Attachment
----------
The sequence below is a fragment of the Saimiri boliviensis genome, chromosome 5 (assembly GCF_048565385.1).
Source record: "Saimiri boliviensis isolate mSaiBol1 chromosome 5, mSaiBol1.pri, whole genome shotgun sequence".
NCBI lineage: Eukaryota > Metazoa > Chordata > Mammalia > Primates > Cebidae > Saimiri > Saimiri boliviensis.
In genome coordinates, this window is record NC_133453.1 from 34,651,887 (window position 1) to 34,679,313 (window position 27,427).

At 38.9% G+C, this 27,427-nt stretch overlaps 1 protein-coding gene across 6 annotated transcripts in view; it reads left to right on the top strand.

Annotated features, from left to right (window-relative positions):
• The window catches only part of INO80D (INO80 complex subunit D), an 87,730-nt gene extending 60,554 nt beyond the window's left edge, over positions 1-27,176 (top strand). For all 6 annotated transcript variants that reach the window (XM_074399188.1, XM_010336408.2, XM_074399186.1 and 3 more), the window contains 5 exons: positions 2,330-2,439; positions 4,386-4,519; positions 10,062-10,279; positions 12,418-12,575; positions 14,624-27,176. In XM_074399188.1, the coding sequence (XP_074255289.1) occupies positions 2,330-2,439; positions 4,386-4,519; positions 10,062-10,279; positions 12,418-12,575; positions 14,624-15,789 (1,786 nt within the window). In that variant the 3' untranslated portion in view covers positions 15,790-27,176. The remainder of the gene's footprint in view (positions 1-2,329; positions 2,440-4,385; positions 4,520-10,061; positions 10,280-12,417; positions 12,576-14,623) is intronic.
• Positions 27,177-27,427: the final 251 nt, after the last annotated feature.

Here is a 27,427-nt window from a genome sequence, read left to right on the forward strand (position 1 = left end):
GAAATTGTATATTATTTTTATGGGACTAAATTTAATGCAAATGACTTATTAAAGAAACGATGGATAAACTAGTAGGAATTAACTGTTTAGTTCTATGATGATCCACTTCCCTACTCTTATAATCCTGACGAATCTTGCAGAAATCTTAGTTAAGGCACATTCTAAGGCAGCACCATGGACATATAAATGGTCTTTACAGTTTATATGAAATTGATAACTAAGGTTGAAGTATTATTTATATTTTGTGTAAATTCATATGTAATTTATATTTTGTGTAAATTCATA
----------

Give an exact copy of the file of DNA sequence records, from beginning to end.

The sequence below is a fragment of the Saimiri boliviensis genome, chromosome 5 (assembly GCF_048565385.1).
Source record: "Saimiri boliviensis isolate mSaiBol1 chromosome 5, mSaiBol1.pri, whole genome shotgun sequence".
NCBI lineage: Eukaryota > Metazoa > Chordata > Mammalia > Primates > Cebidae > Saimiri > Saimiri boliviensis.
In genome coordinates, this window is record NC_133453.1 from 34,651,887 (window position 1) to 34,679,313 (window position 27,427).

At 38.9% G+C, this 27,427-nt stretch overlaps 1 protein-coding gene across 6 annotated transcripts in view; it reads left to right on the top strand.

Annotated features, from left to right (window-relative positions):
• The window catches only part of INO80D (INO80 complex subunit D), an 87,730-nt gene extending 60,554 nt beyond the window's left edge, over positions 1-27,176 (top strand). For all 6 annotated transcript variants that reach the window (XM_074399188.1, XM_010336408.2, XM_074399186.1 and 3 more), the window contains 5 exons: positions 2,330-2,439; positions 4,386-4,519; positions 10,062-10,279; positions 12,418-12,575; positions 14,624-27,176. In XM_074399188.1, the coding sequence (XP_074255289.1) occupies positions 2,330-2,439; positions 4,386-4,519; positions 10,062-10,279; positions 12,418-12,575; positions 14,624-15,789 (1,786 nt within the window). In that variant the 3' untranslated portion in view covers positions 15,790-27,176. The remainder of the gene's footprint in view (positions 1-2,329; positions 2,440-4,385; positions 4,520-10,061; positions 10,280-12,417; positions 12,576-14,623) is intronic.
• Positions 27,177-27,427: the final 251 nt, after the last annotated feature.

Here is a 27,427-nt window from a genome sequence, read left to right on the forward strand (position 1 = left end):
GAAATTGTATATTATTTTTATGGGACTAAATTTAATGCAAATGACTTATTAAAGAAACGATGGATAAACTAGTAGGAATTAACTGTTTAGTTCTATGATGATCCACTTCCCTACTCTTATAATCCTGACGAATCTTGCAGAAATCTTAGTTAAGGCACATTCTAAGGCAGCACCATGGACATATAAATGGTCTTTACAGTTTATATGAAATTGATAACTAAGGTTGAAGTATTATTTATATTTTGTGTAAATTCATATGTAATTTATATTTTGTGTAAATTCATA